On the blank side of a July 1960 calendar page, Arna Bontemps wrote a message to himself for an autobiography he never finished. Its planned title was A Man's Name. The note read: "I speak for the tormented souls who are doomed to struggle through life with unusual or difficult names." Arna Bontemps was nearly 60 years old when he cited this mission for his life's story. He was already well established among the most distinguished African American authors of the 20th century, and like his long-time friend Langston Hughes, his career was launched with the publication of a poem in The Crisis.
This fall marks the centennial anniversary of Arna Bontemps's birth. He was born 100 years ago in October. Few who knew him when he was growing up in the early 20th century would have guessed that the shy, soft-spoken youngster would become the acknowledged chronicler of his culture and conscience of his age. Fewer still would have imagined that the city of Chicago would honor him with a public middle school bearing his name or that a novel written by him would reach Broadway as a hit musical. His parents surely would have been astonished by all of this and stunned to learn that the very house in Alexandria, La., in which their first child was born would be preserved as the first African American museum in the state and that the centennial of his birth would be celebrated by the parish from which the family fled.
It is not as if distinction lay beyond Bontemps' youthful reach. Family and teachers considered him an exceptional youngster. "I had a rather precocious memory; I've never lost it. All during my childhood I continually amazed my parents and my many relatives by the things that I remembered," he told me in a 1971 interview in Nashville. It would have been the nature of his career that would have surprised others rather than the fact of it. With his parents' conversion to Seventh-Day Adventism, he seemed well on his way to a career in the ministry. The conversion contributed to Bontemps' deepening need to decipher his personal heritage.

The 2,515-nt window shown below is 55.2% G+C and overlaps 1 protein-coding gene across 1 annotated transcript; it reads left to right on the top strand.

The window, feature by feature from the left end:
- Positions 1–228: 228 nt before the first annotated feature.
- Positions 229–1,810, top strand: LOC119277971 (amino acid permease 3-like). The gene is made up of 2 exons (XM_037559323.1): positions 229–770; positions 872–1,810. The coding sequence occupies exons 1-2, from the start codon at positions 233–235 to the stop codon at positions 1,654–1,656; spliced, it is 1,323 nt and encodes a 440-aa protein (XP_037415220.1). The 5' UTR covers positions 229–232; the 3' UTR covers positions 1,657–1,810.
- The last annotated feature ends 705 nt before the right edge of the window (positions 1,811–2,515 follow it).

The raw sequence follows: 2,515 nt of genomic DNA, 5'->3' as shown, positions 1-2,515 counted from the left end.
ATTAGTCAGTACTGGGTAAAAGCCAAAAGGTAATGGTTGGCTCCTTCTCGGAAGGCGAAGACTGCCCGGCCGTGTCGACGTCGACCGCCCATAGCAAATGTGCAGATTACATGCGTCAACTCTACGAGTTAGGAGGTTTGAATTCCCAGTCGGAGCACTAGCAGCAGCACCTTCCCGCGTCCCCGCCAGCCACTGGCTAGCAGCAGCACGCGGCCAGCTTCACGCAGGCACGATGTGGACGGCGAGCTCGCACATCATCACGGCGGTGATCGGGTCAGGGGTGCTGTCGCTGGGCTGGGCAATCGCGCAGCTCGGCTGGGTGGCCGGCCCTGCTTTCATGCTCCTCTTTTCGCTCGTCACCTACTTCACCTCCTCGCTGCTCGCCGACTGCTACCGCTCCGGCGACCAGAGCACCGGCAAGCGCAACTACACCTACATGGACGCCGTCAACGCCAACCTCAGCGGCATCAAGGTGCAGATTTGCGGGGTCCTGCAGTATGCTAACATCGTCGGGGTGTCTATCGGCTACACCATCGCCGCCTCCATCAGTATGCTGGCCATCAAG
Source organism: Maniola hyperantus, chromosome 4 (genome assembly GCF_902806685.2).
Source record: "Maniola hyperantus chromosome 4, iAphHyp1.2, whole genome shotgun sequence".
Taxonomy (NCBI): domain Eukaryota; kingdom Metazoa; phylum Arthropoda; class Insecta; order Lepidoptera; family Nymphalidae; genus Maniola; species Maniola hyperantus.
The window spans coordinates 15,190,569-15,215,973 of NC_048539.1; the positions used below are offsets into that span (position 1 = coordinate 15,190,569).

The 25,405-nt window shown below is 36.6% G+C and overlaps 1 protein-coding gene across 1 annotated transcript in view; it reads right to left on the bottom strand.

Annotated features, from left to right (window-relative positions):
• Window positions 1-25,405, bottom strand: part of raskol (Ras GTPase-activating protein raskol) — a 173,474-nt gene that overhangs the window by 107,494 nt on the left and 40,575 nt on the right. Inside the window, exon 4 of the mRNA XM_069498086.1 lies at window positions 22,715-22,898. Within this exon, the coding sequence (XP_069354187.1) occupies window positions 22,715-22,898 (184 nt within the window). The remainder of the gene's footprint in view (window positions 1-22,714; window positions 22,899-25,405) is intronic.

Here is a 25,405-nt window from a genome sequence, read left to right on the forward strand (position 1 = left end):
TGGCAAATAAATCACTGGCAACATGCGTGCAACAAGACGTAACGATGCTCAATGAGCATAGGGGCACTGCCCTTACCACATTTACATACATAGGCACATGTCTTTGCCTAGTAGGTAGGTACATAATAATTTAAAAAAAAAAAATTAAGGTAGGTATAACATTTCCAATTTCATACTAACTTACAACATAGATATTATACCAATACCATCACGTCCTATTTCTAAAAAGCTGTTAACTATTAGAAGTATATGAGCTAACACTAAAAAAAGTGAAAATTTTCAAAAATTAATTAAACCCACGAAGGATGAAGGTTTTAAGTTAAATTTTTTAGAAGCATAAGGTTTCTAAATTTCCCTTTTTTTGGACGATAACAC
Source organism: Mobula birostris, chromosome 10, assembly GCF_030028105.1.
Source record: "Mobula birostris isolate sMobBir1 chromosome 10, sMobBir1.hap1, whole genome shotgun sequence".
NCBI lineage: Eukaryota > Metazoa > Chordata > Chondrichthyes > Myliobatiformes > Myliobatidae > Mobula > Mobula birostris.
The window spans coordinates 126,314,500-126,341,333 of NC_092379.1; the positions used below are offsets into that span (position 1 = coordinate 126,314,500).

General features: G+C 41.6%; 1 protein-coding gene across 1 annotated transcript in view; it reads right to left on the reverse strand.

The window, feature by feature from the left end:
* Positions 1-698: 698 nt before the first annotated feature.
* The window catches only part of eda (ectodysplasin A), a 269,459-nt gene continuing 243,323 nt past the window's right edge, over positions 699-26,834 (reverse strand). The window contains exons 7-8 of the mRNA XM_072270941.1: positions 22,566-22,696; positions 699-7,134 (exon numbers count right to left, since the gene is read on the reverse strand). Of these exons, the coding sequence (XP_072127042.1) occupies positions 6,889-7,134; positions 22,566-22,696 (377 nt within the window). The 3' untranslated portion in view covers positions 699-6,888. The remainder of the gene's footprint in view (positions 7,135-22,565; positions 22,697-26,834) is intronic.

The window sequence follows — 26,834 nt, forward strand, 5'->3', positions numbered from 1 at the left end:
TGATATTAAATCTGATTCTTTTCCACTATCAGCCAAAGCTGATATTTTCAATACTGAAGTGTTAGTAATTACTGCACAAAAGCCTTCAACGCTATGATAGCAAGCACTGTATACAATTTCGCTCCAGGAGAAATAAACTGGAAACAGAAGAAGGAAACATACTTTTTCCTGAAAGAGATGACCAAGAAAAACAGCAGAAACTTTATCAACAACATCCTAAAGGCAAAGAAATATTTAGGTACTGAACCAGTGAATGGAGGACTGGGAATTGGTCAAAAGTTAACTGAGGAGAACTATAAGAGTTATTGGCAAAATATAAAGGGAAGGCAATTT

Years of self-probing and rendering led to Bontemps' legacy of some 40 published works, including poetry, fiction, history, folklore and biography. He authored and co-authored writings expressly for children and adolescents; he edited and co-edited anthologies intended to inform the American public about African American life and culture; and he produced dozens of reviews of new books for syndicated newspapers and for The Crisis. His friend Langston Hughes spoke of him as "the scholar, a man of learning and sound judgment" - and turned again and again to Bontemps for his insights and advice.
The Area Wendell Bontemps papers housed at Syracuse University spanning 1888 to 1997 (the collection includes early family materials and posthumous analysis and criticism of his work) are testament to a long and energetic career. The list of correspondents reads like a who's who in 20th-century African American history and letters: W.C. Handy, Countee Cullen, Mary Church Terrell, Walter White, Alain Locke, Ralph Ellison, Margaret Walker, Roy Wilkins, Richard Wright, Alice Walker, Gwendolyn Brooks and on and on. Previously unpublished works from this collection still discover publishers decades later. For example, Oxford University Press recently published two of Bontemps' books for children written during the 1930s: The Pasteboard Bandit (1997), co-written with Langston Hughes, and Bubber Goes to Heaven (1998), titles over which his estate retains ownership.
For nearly half a century, Bontemps sustained a richly versatile career combining the roles of husband and father with those of teacher, scholar, author, critic, librarian, archivist and lecturer. Among his New Negro or Harlem Renaissance peers, none matched this breadwinner's simultaneous commitments to family and art. Few in the 20th century, for that matter, could lay claim to such distinction.
Legacy aside, at the later stages of his life Bontemps still troubled over identity. …